It looks impossible to cross it without a guide, crampons and ice-axes. The glacier is enormous and parts of it split all the time, and it forms crevasses some of which are 10 m. deep. Part of it forms walls and it feels like you are in a labyrinth.


Passu glacier



And again



Entrance between two walls formed by the glacier

We step on a rising ground and we start wondering where the path is but we couldn’t manage to identify it. We go back to our camp and the night is freezing cold. We tried to set thewood-burning stove inside the house but the wood is wet and the only thing we managed to do is fill the hut with smoke.


The clouds are almost gone and in the morning we climb to see Passu peak (7300 m. above sea level).


Passu Peak

I feel sick in the morning but after I drink a cup of tea the situation gets much worse. We got some kind of gastric disease because we drank water from the rivers after we finished the one we brought with us. The water looked clean but it had sand in it. In the evening we have to exert Herculean efforts to reach Borith Lake. At the lake’s shore there is a hotel and the owner is a relly sympathetic old man.

We pitch our tent and the owner offers us apricot soup with vermicelli – a local specialty. We are 1000 m. lower than before and the weather is much warmer.


Camping at Borith Lake Hotel


We decide to stay one more day at the lake in order to recuperate from the gastric disease. From time to time a tourist comes by to see the lake. The surroundings are calm and idyllic.

The mountain is covered with snow and it reflects itself in the glass surface of the lake. Two ducklings bathe themselves in the water, spreading their wings from time to time. The silence is broken only by the songs of the birds, the buzzing of the insects and the far cries of the villagers in the distance who take out their miniature goats, sheep and cows. We feel like something changed deep inside us after walking in the toughest parts of the mountains – it looks like even our eyes changed. We wonder what will tomorrow bring to us?

Gulmit Continental Hotel is a really nice hotel and the owner is very sympathetic and calm person. If you decide to stay at Gulmit we warmly recommend this hotel.

Borith Lake Hotel that is situated at the lake is also an incredible place where you can camp if you like. The owner is a very nice giddy pate with quite interesting personality.


This will be your view from the hotel 🙂

If you need more information about the region – prices, phones, etc. as well as information about the many amazing treks and local guides in Karakorum, feel free to write to us:


We start hitchhiking and some people take us to Attabad Lake. After waiting for a while we come to the notion that we have to wait for the boat to be full in order to cross it. The price is 100 rupees (1$) per person but the foreigners pay double.


Attabad Lake

After 12 p.m. there are almost no passengers and we have to wait for some time. On the other side of the lake there is a minibus that costs 50 rupees to Karimabad and we decide to take it. We don’t see private cars passing by so it is good we did it.

The minibus leaves us at the road fork to Karimabad where there is an old settlement with two forts that are 800 years old each – Baltit and Altit. They were built for protection from the people in the neighbor valley – Nagar. In ancient times Nagar Valley and Hunza Valley were always warring.

We had met a guy from Karachi at the Borith Lake, who was there on vacation and had hired a jeep and a local guide. He invited us to meet him when we reach Karimabad where he stayed. The local guide – Mr. Ifchi impressed us with his in-depth experience about the region and we wanted to meet them again and learn more about the different places here.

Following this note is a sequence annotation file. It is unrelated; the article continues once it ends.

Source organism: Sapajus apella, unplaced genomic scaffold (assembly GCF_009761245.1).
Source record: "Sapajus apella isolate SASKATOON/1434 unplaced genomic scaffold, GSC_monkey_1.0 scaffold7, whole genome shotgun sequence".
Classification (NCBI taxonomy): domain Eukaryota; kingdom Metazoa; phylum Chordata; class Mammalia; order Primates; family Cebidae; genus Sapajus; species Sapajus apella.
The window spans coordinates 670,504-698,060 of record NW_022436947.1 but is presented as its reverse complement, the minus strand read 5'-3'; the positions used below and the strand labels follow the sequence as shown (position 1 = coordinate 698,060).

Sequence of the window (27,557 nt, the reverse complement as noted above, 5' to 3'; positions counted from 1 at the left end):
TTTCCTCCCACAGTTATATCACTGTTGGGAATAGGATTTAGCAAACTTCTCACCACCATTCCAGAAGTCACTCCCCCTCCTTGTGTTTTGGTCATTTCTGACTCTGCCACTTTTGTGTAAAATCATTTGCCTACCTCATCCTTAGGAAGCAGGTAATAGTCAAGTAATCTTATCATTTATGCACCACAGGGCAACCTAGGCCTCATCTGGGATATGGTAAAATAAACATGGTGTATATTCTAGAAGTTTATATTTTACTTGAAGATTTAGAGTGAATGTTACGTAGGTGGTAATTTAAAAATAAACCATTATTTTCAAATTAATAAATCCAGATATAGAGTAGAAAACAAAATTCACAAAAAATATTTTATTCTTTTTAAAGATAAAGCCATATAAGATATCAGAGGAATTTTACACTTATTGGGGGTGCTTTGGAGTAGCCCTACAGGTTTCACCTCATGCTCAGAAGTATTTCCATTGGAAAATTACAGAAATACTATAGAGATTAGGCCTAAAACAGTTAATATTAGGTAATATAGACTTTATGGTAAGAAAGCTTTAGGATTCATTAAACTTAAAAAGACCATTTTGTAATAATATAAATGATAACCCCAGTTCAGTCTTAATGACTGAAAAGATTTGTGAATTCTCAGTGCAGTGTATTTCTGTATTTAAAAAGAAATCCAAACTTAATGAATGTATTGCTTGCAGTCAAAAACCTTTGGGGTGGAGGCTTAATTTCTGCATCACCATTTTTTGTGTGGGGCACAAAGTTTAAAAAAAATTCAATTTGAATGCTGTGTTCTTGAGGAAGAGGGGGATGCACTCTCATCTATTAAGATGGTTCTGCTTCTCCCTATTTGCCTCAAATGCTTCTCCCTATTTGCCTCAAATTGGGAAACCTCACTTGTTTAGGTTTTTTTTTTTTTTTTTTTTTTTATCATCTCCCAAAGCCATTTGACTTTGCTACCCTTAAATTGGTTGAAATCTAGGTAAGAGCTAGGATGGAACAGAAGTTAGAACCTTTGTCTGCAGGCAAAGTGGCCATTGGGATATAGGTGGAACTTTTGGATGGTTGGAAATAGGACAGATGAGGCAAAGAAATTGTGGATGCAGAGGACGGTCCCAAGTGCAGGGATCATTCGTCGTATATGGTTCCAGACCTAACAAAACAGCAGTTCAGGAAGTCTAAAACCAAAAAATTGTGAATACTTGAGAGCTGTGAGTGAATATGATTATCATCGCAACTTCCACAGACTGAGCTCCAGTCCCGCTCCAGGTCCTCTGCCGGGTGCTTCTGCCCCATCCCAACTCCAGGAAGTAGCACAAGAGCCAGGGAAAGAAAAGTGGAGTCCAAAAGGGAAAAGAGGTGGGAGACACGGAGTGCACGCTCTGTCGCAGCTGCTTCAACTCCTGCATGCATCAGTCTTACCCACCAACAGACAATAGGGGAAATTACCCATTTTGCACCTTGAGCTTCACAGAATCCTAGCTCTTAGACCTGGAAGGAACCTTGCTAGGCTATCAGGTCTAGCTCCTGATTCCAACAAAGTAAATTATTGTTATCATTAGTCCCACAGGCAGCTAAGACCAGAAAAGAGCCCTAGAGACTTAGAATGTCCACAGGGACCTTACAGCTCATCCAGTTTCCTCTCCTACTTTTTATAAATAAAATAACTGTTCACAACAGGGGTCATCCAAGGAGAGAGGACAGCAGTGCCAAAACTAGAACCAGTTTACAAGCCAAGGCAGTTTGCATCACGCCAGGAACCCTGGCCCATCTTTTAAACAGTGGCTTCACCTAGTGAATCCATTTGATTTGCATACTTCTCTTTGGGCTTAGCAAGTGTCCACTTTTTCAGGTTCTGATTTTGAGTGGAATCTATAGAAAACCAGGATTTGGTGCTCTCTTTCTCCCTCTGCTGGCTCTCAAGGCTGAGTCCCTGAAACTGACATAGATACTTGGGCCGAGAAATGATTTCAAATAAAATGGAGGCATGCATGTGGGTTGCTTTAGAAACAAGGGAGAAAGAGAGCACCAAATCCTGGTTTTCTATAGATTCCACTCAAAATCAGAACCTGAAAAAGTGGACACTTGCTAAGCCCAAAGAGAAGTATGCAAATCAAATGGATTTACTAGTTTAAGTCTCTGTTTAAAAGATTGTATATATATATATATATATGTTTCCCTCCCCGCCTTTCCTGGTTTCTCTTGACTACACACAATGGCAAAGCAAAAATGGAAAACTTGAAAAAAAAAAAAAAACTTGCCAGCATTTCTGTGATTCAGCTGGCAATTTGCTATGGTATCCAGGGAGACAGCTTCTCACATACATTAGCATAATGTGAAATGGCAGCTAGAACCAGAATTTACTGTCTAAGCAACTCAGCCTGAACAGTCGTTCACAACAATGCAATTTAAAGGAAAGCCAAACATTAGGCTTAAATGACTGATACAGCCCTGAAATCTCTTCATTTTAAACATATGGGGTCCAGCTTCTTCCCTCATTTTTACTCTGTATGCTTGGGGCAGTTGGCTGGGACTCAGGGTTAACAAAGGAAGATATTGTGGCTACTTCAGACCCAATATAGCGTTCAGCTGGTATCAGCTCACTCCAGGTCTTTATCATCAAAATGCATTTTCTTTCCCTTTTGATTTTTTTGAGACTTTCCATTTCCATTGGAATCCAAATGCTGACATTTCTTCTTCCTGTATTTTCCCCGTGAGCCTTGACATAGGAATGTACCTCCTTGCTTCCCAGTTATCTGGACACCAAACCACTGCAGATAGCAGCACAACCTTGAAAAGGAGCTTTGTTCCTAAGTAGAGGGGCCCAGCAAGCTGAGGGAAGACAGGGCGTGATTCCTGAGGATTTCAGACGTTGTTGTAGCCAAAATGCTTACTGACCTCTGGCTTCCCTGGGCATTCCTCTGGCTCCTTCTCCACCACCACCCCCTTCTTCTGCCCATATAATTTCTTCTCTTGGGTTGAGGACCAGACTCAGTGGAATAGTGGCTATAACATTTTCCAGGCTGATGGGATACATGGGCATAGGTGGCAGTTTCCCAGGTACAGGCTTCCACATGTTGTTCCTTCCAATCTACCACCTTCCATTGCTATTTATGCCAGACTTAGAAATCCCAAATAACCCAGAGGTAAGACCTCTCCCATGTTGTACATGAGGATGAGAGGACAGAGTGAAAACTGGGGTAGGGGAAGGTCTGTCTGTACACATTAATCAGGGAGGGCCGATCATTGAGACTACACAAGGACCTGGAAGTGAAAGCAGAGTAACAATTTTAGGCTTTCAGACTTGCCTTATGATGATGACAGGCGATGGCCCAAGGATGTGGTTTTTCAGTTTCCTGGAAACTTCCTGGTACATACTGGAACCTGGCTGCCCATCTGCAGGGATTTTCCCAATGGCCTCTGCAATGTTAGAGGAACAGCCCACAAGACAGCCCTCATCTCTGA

House in Upper Borith

We phoned them and they met us and showed us a really nice hotel with an extraordinary view towards the valley. The owner of the hotel allowed us to pitch our tent in the front yard and to use hot water and washing machine for only 100 rupees (1$). The name of the place is Karimabad Inn.

The weather here is pretty cold at this time of the year so we cannot bathe and do the laundry in the freezing springs. We go to see fort Altit and the old human settlement before we meet our friend from Karachi.


Jataq – the central square of Altit



Fort Altit

At sunset he took us with his jeep to a place where one can see the whole Hunza Valley and the peaks surrounding it. At the top of this place is built Eagle’s Nest Hotel where we drank tea.


View from Hotel Eagle’s Nest



Golden Peak – 7023 m.

Mr. Ifchi cooks dinner for us at his house and we are all invited. His house is near the historic village Ganish which is on the road next to Karimabad. The dinner is very delicious, with many local specialties with cheese. Mr. Ifchi did all the treks in the region and knows them very well. At dinner he tells us some very interesting stories from his childhood and we are carried away in the old times.


A girl from Hosseini Village

Here are some of his sotries: Up to 1974 Hunza Valley was autonomous kingdom and the ruler – the Mir of Hunza, lived at the Fort Baltit.


Fort Baltit

In the fifties when Mr. Ifchi was still a child, there were no roads, only the Silk Road was bending in the mountains above ravines and precipices and was difficult to pass – it looked like goat trail. All the time caravans with yaks and horses arrived and stayed at the Kervansaray in the village.

The caravans came from Kashgar, China and the people leading it were uyghurs, tajiks and many other ethnicities. The caravans brought mainly cloth dye and silk. On their way back they took gold – it was the Mir’s taxes that he paid to the Chinese. One time Mr. Ifchi went with his father with the caravan in Upper Hunza to collect the taxes. He remembered that the road was extremely hard to pass. At that time people in the village had almost nothing – for breakfast they usually ate apricot soup, for lunch – chapatas with apricot juice and from time to time they cooked potatoes and lentils, prepared with apricot seed oil.

Ganish village is the oldest known human settlement in the region and it consists of around thirty houses and a few little mosques – in ancient times it was a tradition for every family to build its own mosque. In the central part of the village there is an ancient swimming pool and one 800 years old sycamore tree.


Ganish Village

The people living in this valley are Ismaili but the ones in Ganish Village and the neighboring Nagar Valley are Ithna Ashar – another branch of Shia Islam.


Walking on the black glacier